Liam McNeill was already a Roscommon Gaels legend before he took on the job of managing the senior team. In each of his five years he has watched his side miss out at the latter stages of the championship. Two years ago they were pipped in the final by St. Brigid’s and last year they lost to Clann by a single point in the semi-final.
His charges have been impressive this year, remaining unbeaten on their way to Sunday’s final. However, the former midfielder knows that Pádraig Pearses will pose a significant challenge for the town side as they attempt to bridge a 15-year gap since they last won the Fahey Cup in 2004.
“We’ve played a lot of hard games and you need a few breaks along the way. We had a lot of injuries in our first game against Strokestown but as the weeks have gone by, the injuries seemed to have cleared up. A few lads were away through their careers and college, but we have them back now and hopefully we can get them to a level of fitness that will suffice,” he said.
Liam doesn’t agree that losses in the recent past will affect this Gaels team.
“I don’t buy into the theory that losing a final is a bad experience. What doesn’t kill you makes you stronger. Brigid’s won an All-Ireland title and Clann na nGael have won a few county championships but those teams endured knocks along the way.
“From my own experience, when I won my first county title as a player I had had four or five tough years before that. Winning finals doesn’t come easy. You’re handed a medal for a reason, it’s because you earned it over a period of time.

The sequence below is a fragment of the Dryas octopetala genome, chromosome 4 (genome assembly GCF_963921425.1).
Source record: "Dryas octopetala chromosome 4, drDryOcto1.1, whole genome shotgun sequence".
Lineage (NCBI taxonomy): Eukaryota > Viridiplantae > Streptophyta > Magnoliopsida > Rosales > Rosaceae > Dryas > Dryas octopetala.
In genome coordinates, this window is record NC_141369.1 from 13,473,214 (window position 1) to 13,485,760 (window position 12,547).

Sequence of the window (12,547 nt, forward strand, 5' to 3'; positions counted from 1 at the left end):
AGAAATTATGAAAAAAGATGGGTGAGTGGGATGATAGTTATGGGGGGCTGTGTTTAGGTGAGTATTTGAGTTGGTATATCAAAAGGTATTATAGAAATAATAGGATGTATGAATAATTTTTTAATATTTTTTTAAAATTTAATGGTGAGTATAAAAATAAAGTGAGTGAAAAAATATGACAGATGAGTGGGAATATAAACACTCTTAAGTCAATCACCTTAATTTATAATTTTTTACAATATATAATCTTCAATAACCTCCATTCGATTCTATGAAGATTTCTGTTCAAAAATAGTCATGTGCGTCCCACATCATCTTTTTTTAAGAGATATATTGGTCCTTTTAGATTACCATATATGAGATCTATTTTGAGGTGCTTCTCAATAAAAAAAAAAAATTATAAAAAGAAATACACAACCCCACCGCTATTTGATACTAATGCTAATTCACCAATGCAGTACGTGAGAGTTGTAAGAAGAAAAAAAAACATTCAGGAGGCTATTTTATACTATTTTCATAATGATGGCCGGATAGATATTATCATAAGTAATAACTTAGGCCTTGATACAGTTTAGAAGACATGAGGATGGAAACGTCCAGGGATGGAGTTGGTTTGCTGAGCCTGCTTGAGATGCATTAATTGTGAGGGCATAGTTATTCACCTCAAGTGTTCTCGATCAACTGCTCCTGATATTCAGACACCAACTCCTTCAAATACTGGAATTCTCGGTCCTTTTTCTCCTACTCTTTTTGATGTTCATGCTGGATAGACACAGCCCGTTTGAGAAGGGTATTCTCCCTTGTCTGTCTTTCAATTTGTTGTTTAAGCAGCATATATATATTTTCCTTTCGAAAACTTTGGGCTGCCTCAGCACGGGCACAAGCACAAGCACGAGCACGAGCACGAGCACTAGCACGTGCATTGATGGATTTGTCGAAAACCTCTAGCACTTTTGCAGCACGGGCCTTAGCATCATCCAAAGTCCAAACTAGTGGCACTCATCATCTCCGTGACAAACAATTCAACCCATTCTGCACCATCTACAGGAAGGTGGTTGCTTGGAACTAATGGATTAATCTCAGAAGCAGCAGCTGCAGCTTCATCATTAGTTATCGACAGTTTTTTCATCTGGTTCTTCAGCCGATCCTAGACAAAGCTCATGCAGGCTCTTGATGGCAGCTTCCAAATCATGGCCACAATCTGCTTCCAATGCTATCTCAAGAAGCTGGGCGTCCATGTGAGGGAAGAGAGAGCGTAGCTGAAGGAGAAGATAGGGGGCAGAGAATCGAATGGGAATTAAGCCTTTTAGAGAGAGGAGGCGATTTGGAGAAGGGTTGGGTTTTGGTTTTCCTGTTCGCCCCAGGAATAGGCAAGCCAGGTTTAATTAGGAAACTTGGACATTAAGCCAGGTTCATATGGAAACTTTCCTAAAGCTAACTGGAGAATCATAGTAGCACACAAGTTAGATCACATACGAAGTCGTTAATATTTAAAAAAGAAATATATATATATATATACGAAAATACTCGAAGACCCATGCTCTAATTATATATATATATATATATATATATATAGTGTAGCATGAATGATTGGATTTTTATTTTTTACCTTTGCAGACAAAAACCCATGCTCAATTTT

“When we started off this project, the first aim was to get competitive again. Mike Ryan and Mike McHale had done great work to get us out of the intermediate league. They took the baton when we were at a very low ebb. They got us back playing senior league. David Kelly stepped in and brought us back to being competitive in the senior championship. The baton was passed on to me then, and we’ve stayed competitive. We’ve probably upped it a little bit every year, and hopefully we might up it a bit more this year”.
The Gaels committed to bringing home Scott Oates and Cian Connolly from Dubai for their championship games this year. Liam says that the players concerned are giving massive commitment to the cause.
“It’s unbelievable what the lads have committed to. Once the game is over, they’re back in a car and on to a plane, 11 or 12 hours travelling and straight into school to do a full day’s work. They might get to bed on a Sunday or Monday evening after 35-40 hours on the go. They’ve been brilliant,” he said.
McNeill also has huge respect for Sunday’s opponents from Taughmaconnell and Moore.
“They are a phenomenal team. They’re just so far ahead of where they were 12 months ago. They’ve a super manager, they’re very well coached and have huge experience. Five of their team were on the Roscommon team that won a Connacht final against Galway. That experience is invaluable. They’re very strong and physical, but they can also play football. They’ve racked up huge scores this year,” he said.
Liam added that he believes that all the experiences over the past few years have stood to him personally.
“I think every experience makes you better. We were fierce disappointed to lose to Clann last year, but that stands to players and management. Maybe you’ll deal with situations differently than you did twelve months previously. I’m very lucky to have a very good management team behind me but once the lads cross the white line, the baton is passed to them and they take over.
“Having said that, if we don’t improve by 30 or 40 per cent this Sunday, we won’t win. Pearses have beaten Brigid’s in a tough quarter-final, they beat Boyle in a tough semi-final, and they’ll be a better team again on Sunday. If we don’t improve, we’ll be found wanting and we’ll come up short,” he concluded.